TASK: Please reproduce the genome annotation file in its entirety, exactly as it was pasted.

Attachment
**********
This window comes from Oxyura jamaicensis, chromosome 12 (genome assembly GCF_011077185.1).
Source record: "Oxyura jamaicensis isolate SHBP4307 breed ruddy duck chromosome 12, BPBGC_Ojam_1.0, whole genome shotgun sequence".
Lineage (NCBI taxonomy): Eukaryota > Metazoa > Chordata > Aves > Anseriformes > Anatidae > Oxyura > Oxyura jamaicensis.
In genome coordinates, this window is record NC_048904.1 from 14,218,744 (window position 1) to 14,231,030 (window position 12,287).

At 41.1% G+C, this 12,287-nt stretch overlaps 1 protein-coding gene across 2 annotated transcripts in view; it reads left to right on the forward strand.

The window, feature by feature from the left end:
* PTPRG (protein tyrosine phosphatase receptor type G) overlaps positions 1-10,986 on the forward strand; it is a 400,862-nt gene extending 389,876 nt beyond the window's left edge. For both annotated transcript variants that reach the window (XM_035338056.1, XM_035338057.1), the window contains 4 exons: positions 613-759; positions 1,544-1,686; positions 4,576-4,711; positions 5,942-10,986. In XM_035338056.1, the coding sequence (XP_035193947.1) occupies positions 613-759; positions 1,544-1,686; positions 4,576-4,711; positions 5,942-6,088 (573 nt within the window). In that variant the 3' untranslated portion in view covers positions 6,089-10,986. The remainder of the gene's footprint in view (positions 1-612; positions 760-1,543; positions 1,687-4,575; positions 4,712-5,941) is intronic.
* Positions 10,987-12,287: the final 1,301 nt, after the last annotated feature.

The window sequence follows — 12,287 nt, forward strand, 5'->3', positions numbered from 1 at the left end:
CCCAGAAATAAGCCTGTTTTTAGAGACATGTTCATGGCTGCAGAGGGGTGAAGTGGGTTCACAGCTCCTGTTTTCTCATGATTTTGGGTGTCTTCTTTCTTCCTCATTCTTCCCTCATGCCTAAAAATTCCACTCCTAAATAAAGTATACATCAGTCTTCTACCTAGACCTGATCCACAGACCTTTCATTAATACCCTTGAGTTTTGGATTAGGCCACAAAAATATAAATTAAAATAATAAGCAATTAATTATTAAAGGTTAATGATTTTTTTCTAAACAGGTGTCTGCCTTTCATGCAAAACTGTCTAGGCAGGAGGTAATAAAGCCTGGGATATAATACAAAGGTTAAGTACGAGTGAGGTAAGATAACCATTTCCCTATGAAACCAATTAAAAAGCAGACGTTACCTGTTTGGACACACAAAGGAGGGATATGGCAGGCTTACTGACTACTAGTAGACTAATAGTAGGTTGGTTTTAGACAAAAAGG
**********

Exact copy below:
This window comes from Oxyura jamaicensis, chromosome 12 (genome assembly GCF_011077185.1).
Source record: "Oxyura jamaicensis isolate SHBP4307 breed ruddy duck chromosome 12, BPBGC_Ojam_1.0, whole genome shotgun sequence".
Lineage (NCBI taxonomy): Eukaryota > Metazoa > Chordata > Aves > Anseriformes > Anatidae > Oxyura > Oxyura jamaicensis.
In genome coordinates, this window is record NC_048904.1 from 14,218,744 (window position 1) to 14,231,030 (window position 12,287).

At 41.1% G+C, this 12,287-nt stretch overlaps 1 protein-coding gene across 2 annotated transcripts in view; it reads left to right on the forward strand.

The window, feature by feature from the left end:
* PTPRG (protein tyrosine phosphatase receptor type G) overlaps positions 1-10,986 on the forward strand; it is a 400,862-nt gene extending 389,876 nt beyond the window's left edge. For both annotated transcript variants that reach the window (XM_035338056.1, XM_035338057.1), the window contains 4 exons: positions 613-759; positions 1,544-1,686; positions 4,576-4,711; positions 5,942-10,986. In XM_035338056.1, the coding sequence (XP_035193947.1) occupies positions 613-759; positions 1,544-1,686; positions 4,576-4,711; positions 5,942-6,088 (573 nt within the window). In that variant the 3' untranslated portion in view covers positions 6,089-10,986. The remainder of the gene's footprint in view (positions 1-612; positions 760-1,543; positions 1,687-4,575; positions 4,712-5,941) is intronic.
* Positions 10,987-12,287: the final 1,301 nt, after the last annotated feature.

The window sequence follows — 12,287 nt, forward strand, 5'->3', positions numbered from 1 at the left end:
CCCAGAAATAAGCCTGTTTTTAGAGACATGTTCATGGCTGCAGAGGGGTGAAGTGGGTTCACAGCTCCTGTTTTCTCATGATTTTGGGTGTCTTCTTTCTTCCTCATTCTTCCCTCATGCCTAAAAATTCCACTCCTAAATAAAGTATACATCAGTCTTCTACCTAGACCTGATCCACAGACCTTTCATTAATACCCTTGAGTTTTGGATTAGGCCACAAAAATATAAATTAAAATAATAAGCAATTAATTATTAAAGGTTAATGATTTTTTTCTAAACAGGTGTCTGCCTTTCATGCAAAACTGTCTAGGCAGGAGGTAATAAAGCCTGGGATATAATACAAAGGTTAAGTACGAGTGAGGTAAGATAACCATTTCCCTATGAAACCAATTAAAAAGCAGACGTTACCTGTTTGGACACACAAAGGAGGGATATGGCAGGCTTACTGACTACTAGTAGACTAATAGTAGGTTGGTTTTAGACAAAAAGG